Ruminations and recipes from a small kitchen in a big city.


What to do with a prawn.

Prawns used to be a luxury food. They were expensive. But people historically did dreadful things with them and wasted their money.

One of the things they did was to take a perfectly good martini glass, put diced tomato in it, drown it with thousand island dressing and then hang a prawn on the side of the glass like a seahorse trying escape a fishbowl.

Another thing was to truss prawns up in bacon, pierce them with a toothpick and then grill them, like a mass burning of medieval martyrs. They called them angels on horseback. Or was it devils on horseback? No. Devils on horseback had prunes inside. Can you imagine that? I used to serve them when I was a young waiter at AHA functions back in the days when the AHA had the state government in its pocket. But that's another story. Silver trays of blistered and glistening black bacon rolls smelling of the sea.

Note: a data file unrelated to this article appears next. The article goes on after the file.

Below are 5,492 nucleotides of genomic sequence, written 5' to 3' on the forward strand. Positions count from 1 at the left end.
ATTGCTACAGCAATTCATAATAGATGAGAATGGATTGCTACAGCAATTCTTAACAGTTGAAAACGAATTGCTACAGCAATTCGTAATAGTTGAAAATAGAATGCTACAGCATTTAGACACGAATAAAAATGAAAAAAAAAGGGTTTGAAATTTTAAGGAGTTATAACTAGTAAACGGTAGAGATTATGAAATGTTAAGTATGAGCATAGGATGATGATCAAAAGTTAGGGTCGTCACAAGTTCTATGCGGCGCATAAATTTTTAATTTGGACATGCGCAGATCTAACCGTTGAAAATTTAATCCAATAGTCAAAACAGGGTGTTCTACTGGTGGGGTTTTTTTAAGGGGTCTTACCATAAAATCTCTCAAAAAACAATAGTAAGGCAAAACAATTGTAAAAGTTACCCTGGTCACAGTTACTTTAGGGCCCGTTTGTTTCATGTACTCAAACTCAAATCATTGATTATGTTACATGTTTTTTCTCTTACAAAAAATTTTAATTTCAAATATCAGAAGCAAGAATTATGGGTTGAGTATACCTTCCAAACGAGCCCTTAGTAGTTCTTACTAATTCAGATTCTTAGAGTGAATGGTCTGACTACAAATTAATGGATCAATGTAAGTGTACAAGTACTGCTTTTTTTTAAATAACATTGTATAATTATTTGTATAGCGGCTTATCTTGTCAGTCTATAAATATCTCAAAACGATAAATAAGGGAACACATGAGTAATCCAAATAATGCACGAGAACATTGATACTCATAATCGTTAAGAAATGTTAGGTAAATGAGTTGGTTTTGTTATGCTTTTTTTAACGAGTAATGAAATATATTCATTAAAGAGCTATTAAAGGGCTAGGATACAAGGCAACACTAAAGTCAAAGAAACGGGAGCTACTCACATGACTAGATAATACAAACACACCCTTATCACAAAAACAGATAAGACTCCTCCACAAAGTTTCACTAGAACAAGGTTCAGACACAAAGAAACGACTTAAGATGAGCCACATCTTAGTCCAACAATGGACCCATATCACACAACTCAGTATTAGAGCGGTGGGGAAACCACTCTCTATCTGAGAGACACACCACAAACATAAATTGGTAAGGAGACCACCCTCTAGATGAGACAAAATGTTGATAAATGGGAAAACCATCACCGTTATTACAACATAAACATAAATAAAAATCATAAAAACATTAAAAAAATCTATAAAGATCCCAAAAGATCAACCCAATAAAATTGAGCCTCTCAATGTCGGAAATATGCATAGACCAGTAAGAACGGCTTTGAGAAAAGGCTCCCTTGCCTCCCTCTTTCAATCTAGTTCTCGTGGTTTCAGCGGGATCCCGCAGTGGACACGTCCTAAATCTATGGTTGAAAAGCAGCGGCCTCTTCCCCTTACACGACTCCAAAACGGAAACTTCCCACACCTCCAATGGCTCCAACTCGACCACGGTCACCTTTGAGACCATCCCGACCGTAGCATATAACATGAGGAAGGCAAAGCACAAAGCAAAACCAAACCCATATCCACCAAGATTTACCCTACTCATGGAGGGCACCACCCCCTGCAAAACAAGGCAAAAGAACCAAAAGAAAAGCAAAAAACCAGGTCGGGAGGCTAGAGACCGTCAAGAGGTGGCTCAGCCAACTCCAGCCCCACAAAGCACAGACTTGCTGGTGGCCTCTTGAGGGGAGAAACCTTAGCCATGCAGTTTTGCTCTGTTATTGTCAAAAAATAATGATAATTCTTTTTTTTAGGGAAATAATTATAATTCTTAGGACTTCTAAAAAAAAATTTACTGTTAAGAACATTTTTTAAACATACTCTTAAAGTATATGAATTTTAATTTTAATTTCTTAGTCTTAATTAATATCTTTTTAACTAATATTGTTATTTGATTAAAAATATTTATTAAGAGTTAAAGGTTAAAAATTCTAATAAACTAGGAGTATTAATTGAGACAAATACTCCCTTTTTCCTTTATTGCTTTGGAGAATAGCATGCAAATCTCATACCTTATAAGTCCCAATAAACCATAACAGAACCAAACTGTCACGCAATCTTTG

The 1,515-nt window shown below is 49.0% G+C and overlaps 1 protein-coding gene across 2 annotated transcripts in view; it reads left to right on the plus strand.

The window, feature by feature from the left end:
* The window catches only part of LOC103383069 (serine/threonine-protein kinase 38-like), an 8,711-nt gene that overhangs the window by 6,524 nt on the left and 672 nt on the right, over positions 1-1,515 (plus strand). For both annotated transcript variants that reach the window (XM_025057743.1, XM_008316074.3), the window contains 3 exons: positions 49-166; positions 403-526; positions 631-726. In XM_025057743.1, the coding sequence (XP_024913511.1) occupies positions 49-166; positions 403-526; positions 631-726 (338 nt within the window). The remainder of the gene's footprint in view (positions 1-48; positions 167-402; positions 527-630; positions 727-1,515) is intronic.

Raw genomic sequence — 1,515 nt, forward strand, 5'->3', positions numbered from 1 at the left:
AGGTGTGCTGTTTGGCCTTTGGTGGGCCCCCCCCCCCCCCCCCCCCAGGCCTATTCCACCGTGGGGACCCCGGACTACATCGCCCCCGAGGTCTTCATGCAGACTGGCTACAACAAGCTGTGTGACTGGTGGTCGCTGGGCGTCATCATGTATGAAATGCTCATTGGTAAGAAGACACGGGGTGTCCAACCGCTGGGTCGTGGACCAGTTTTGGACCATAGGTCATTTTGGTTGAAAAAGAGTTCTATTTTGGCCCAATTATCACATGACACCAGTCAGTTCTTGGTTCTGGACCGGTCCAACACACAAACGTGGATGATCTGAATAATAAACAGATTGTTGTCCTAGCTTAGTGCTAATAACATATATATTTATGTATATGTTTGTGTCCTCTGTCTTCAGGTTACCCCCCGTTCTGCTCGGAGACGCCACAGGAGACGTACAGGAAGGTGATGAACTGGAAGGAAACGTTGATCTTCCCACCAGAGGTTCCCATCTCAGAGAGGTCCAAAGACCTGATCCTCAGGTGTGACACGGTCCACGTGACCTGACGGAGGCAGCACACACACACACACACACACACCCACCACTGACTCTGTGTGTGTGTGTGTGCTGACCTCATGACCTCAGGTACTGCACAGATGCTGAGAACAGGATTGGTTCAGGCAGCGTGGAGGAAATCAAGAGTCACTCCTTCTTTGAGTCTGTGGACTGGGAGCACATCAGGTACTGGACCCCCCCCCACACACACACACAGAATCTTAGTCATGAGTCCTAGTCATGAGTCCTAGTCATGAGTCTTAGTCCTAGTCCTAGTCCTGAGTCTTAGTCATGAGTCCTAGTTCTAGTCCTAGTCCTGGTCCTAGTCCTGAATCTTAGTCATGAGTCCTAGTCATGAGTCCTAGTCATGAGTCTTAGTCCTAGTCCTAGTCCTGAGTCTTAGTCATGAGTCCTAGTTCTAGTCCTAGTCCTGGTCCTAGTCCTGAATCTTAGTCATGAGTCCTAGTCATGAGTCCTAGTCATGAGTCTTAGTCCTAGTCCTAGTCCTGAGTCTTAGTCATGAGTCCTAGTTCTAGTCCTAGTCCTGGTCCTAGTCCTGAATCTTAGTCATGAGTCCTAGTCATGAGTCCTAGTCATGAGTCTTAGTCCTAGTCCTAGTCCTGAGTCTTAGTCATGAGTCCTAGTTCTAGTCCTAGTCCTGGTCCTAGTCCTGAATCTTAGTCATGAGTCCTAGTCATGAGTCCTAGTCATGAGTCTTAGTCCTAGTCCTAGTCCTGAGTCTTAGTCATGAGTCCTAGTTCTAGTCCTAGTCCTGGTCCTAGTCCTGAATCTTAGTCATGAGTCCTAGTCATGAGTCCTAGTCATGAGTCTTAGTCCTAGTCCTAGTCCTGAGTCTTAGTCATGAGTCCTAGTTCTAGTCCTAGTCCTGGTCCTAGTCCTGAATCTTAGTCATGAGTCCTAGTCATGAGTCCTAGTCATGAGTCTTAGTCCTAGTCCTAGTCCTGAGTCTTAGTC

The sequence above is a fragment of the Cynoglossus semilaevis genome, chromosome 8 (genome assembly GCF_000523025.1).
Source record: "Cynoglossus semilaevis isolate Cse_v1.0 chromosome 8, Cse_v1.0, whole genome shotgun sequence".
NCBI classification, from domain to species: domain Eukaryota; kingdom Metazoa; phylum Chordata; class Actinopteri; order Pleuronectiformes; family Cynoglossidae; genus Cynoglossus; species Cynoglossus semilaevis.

Why would you do that when you could just as easily gently cook prawns in white wine and garlic, remove the prawns when just opaque and reduce the wine with a little cream and a dash of cracked pepper? Well actually, they did that as well - garlic prawns - but then they sat the whole thing on a bed of rice. Creamy garlic sauce does not go with white rice.

But it does go with pasta.

Creamy prawns with pasta, garlic and white wine.

Not a lot to add to the above description. Once the pasta is on - usually spaghetti - peel and vein the prawns (buy Australian ones, not the pre-peeled Chinese ones), chop as much garlic as you like into tiny dice, warm it through in some white wine and olive oil, throw in the prawns, turn up the heat and cook until opaque, flipping them after a minute. Place the prawns on or through pasta in serving bowls, and quickly reduce sauce and pour over. Garnish with parsley. Optional: add a little sliced chilli into the sauce with the garlic.

Works particularly well with home made gnocchi - the sheeny potato dumplings pick up the garlicky, creamy sauce and they melt in your mouth. But never buy supermarket gnocchi. It is to the home made equivalent as a tennis ball is to an iced cupcake.

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